Way Down East (D.W. Griffith / U.S., 1920):

D.W. Griffith steering "the Barque of Fate" into the blizzard, Lillian Gish tied to the mast. The betrayed virgin is Hardy’s "maiden no more," a New England naïf among high-society swells, catnip to the "occasional interloper" (Lowell Sherman). Seduced and abandoned, she endures the deaths of her mother and newborn son, her landlady’s undiluted scorn, and a slew of florid intertitles: "Shadows across the time dial. The baby without a name." The big city is a haze of fancy balls and unfeeling conquests, rather Babylonian in its decadence (at her relatives’ mansion, the heroine’s eyes are quickly drawn to the topless figurines adorning the chandelier) and peopled mostly by wan mannequins. By contrast, the farm where she seeks shelter is a sprawl of Scripture-dictated virtue, bashful courtships, and barn hootenannies, where wrath, buffoonery, pettiness and compassion are embodied with Dickensian gusto: The old oak of a local squire, the goatish romantic sipping from the flask in his pocket, the lazy constable and the town gossip who rocks with glee at malicious news, all broad and monstrous, all alive. Wandering through them is Gish’s sublime frenzy, slicing through the mossy melodrama. Infatuated in the wolf’s den, she’s gauzy and girlish, a sprite; stringy and terrified with her sickly infant, she improvises a baptism with basin water and rocking chair in a charged, frontal composition; fumbling with sewing needles while her rustic beau (Richard Barthelmess) declares his love, she pricks cinema’s most expressive hands. Finally, she’s the tiny figure splayed on the frozen river as it cracks into a jigsaw of floes, one of Griffith’s most rousing visions of film as visual-emotional ebb and flow, connection and rupture. There’s an air of Homer Winslow, and a debt to Sjöström. The plate furiously smashed at the dinner table reappears in Potemkin, Borzage never forgot the cut from the mock-marriage to Barthelmess jostled awake in bed. Into Ford and Pudovkin and Vidor and Mizoguchi it goes, all the way to Breaking the Waves. With Burr McIntosh, Kate Bruce, Josephine Bernard, George Neville, Porter Strong, Vivia Odgen, Mary Hay, Creighton Hale, and Emily Fitzroy. In black and white.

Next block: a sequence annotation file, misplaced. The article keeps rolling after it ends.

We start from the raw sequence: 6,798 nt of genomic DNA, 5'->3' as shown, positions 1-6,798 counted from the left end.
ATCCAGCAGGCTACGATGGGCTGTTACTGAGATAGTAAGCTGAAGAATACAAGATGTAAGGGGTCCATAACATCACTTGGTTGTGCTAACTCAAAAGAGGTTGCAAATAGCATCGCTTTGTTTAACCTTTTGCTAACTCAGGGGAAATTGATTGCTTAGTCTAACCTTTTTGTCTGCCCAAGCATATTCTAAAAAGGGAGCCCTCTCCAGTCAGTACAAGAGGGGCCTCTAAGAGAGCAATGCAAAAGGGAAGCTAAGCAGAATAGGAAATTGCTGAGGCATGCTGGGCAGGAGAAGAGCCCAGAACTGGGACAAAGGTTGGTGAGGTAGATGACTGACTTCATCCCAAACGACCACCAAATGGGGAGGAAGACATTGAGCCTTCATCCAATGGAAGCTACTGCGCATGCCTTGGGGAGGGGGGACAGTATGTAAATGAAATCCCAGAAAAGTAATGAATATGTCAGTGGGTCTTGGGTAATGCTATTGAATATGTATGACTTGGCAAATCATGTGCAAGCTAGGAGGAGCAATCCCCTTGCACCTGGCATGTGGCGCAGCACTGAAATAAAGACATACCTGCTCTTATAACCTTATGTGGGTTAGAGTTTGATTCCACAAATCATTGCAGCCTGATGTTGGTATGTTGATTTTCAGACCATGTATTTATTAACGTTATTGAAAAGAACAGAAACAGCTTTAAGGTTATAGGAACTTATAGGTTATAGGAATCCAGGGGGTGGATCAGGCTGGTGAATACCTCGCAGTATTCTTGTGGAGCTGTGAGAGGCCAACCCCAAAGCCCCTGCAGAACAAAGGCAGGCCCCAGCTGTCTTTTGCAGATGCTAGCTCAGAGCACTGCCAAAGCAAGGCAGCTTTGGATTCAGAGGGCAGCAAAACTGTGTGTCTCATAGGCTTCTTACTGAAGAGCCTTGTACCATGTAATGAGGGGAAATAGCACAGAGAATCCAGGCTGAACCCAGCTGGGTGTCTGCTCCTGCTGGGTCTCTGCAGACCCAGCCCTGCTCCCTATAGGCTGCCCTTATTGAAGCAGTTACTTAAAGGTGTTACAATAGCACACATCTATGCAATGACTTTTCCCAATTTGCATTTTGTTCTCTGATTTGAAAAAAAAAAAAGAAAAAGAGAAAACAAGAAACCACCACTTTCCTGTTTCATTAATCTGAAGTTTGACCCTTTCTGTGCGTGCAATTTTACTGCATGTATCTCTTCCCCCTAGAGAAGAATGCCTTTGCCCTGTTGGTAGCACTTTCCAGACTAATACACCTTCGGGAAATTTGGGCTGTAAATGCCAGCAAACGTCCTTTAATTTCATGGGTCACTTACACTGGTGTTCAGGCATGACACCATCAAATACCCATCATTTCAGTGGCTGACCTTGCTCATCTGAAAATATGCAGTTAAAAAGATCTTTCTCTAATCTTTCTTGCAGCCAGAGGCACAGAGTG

--- Fernando F. Croce

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